Could Charles Leclerc have taken pole position had he not crashed in qualifying at the Azerbaijan Grand Prix? Could the Ferrari driver still take an unlikely maiden victory on Sunday?
The answer to the first question will never be known. But the second will be answered on Sunday, and, unlikely as the prospect may seem from ninth on the grid, it cannot be ruled out completely.
In a normal race, on a normal track, ninth would be too far back for anyone to entertain a victory. But Baku is very far from a normal track, and it tends not to host conventional types of races either.
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‘I threw all the potential in the bin’
Leclerc’s despair as he climbed out of his crumpled Ferrari having smacked it into the barriers at Turn Eight midway through second qualifying was plain to see – and completely understandable.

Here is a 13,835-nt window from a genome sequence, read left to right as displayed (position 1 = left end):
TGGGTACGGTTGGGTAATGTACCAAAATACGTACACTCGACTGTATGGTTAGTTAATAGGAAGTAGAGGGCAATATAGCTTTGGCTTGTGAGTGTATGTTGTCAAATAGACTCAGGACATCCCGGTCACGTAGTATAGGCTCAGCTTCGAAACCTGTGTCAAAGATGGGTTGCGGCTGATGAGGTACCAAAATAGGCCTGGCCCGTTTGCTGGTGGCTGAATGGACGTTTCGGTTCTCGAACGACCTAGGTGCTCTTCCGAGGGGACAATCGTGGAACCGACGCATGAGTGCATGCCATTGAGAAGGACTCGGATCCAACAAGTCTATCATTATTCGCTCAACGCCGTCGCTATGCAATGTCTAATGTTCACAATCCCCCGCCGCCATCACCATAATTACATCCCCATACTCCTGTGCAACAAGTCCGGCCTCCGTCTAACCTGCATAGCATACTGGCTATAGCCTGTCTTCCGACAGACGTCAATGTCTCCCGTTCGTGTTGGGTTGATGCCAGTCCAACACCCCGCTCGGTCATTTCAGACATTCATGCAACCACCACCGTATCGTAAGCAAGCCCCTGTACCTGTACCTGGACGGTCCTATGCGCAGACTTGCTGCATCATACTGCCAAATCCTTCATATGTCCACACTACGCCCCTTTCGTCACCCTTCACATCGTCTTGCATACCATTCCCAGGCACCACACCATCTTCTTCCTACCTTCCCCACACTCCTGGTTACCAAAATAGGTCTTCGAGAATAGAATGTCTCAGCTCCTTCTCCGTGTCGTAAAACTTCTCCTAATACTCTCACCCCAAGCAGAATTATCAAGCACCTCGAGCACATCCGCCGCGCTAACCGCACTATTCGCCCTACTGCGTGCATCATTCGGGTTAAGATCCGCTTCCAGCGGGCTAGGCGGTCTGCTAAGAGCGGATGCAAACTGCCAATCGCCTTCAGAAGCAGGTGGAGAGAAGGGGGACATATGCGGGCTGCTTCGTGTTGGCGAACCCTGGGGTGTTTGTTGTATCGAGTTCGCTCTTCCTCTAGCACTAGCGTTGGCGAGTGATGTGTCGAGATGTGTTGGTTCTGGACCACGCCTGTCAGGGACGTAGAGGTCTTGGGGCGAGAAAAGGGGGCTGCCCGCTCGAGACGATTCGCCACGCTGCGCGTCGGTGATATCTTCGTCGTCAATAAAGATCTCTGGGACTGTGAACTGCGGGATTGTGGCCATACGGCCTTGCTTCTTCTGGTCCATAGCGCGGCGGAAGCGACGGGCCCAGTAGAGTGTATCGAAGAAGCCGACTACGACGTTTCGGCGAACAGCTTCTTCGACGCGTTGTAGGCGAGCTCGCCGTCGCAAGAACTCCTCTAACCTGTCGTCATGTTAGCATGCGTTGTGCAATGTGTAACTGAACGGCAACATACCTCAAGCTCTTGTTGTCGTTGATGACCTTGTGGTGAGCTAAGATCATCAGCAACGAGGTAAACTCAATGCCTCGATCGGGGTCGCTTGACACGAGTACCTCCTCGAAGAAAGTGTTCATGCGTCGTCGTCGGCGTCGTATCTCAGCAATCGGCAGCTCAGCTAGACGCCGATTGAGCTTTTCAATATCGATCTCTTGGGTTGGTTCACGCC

The 21-year-old had looked ‘the man’ all weekend. Quicker than Vettel in first practice, as they were the only two drivers to set times before it was cancelled after George Russell’s Williams was destroyed by a loose manhole cover. Quickest in second practice on Friday. And again in final practice on Saturday morning.
He started qualifying 0.6secs quicker than Vettel in the first session, albeit pipped to fastest time by Red Bull’s Pierre Gasly, who ran later. Then, in the second session, he was again quicker than Vettel as Ferrari made the questionable decision to send their cars out on the slower medium tyres rather than the faster softs, in an attempt to start the race on them.